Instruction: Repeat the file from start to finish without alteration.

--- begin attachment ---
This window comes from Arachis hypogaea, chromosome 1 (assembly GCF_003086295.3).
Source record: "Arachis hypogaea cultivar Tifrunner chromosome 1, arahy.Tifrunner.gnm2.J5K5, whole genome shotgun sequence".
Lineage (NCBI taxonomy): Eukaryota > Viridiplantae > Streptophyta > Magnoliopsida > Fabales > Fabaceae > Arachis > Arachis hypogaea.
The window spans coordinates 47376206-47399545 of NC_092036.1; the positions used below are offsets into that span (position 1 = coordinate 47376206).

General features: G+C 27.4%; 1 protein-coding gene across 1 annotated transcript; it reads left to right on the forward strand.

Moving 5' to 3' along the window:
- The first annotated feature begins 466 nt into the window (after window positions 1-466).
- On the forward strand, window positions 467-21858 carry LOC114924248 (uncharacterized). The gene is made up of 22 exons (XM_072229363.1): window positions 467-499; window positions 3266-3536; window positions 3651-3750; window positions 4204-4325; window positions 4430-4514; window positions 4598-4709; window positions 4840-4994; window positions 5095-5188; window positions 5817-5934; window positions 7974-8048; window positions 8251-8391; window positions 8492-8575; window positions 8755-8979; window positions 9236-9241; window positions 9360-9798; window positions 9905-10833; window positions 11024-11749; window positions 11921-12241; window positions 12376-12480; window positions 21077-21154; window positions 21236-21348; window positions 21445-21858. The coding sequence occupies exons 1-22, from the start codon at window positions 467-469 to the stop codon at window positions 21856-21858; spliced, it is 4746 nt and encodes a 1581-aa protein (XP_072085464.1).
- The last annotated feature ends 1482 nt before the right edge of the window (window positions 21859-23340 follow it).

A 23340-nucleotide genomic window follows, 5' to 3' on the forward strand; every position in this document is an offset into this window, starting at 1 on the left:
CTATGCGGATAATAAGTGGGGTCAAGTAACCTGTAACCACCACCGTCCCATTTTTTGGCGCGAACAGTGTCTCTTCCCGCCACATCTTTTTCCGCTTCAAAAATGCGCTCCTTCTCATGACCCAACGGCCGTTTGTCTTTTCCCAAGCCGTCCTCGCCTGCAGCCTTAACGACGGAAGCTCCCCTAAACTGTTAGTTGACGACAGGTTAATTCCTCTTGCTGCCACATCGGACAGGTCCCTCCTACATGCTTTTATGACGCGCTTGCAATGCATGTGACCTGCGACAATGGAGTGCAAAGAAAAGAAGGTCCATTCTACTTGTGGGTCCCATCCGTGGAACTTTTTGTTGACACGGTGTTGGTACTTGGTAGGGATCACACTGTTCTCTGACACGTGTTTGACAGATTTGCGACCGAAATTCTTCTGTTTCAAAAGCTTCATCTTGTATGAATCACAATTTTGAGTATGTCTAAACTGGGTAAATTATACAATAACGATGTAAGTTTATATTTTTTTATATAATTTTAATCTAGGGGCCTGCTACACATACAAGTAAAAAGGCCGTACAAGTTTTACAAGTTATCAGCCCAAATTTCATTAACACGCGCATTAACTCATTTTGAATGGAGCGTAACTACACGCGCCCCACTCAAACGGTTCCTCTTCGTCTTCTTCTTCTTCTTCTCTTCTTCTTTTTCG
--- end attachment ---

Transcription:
This window comes from Arachis hypogaea, chromosome 1 (assembly GCF_003086295.3).
Source record: "Arachis hypogaea cultivar Tifrunner chromosome 1, arahy.Tifrunner.gnm2.J5K5, whole genome shotgun sequence".
Lineage (NCBI taxonomy): Eukaryota > Viridiplantae > Streptophyta > Magnoliopsida > Fabales > Fabaceae > Arachis > Arachis hypogaea.
The window spans coordinates 47376206-47399545 of NC_092036.1; the positions used below are offsets into that span (position 1 = coordinate 47376206).

General features: G+C 27.4%; 1 protein-coding gene across 1 annotated transcript; it reads left to right on the forward strand.

Moving 5' to 3' along the window:
- The first annotated feature begins 466 nt into the window (after window positions 1-466).
- On the forward strand, window positions 467-21858 carry LOC114924248 (uncharacterized). The gene is made up of 22 exons (XM_072229363.1): window positions 467-499; window positions 3266-3536; window positions 3651-3750; window positions 4204-4325; window positions 4430-4514; window positions 4598-4709; window positions 4840-4994; window positions 5095-5188; window positions 5817-5934; window positions 7974-8048; window positions 8251-8391; window positions 8492-8575; window positions 8755-8979; window positions 9236-9241; window positions 9360-9798; window positions 9905-10833; window positions 11024-11749; window positions 11921-12241; window positions 12376-12480; window positions 21077-21154; window positions 21236-21348; window positions 21445-21858. The coding sequence occupies exons 1-22, from the start codon at window positions 467-469 to the stop codon at window positions 21856-21858; spliced, it is 4746 nt and encodes a 1581-aa protein (XP_072085464.1).
- The last annotated feature ends 1482 nt before the right edge of the window (window positions 21859-23340 follow it).

A 23340-nucleotide genomic window follows, 5' to 3' on the forward strand; every position in this document is an offset into this window, starting at 1 on the left:
CTATGCGGATAATAAGTGGGGTCAAGTAACCTGTAACCACCACCGTCCCATTTTTTGGCGCGAACAGTGTCTCTTCCCGCCACATCTTTTTCCGCTTCAAAAATGCGCTCCTTCTCATGACCCAACGGCCGTTTGTCTTTTCCCAAGCCGTCCTCGCCTGCAGCCTTAACGACGGAAGCTCCCCTAAACTGTTAGTTGACGACAGGTTAATTCCTCTTGCTGCCACATCGGACAGGTCCCTCCTACATGCTTTTATGACGCGCTTGCAATGCATGTGACCTGCGACAATGGAGTGCAAAGAAAAGAAGGTCCATTCTACTTGTGGGTCCCATCCGTGGAACTTTTTGTTGACACGGTGTTGGTACTTGGTAGGGATCACACTGTTCTCTGACACGTGTTTGACAGATTTGCGACCGAAATTCTTCTGTTTCAAAAGCTTCATCTTGTATGAATCACAATTTTGAGTATGTCTAAACTGGGTAAATTATACAATAACGATGTAAGTTTATATTTTTTTATATAATTTTAATCTAGGGGCCTGCTACACATACAAGTAAAAAGGCCGTACAAGTTTTACAAGTTATCAGCCCAAATTTCATTAACACGCGCATTAACTCATTTTGAATGGAGCGTAACTACACGCGCCCCACTCAAACGGTTCCTCTTCGTCTTCTTCTTCTTCTTCTCTTCTTCTTTTTCG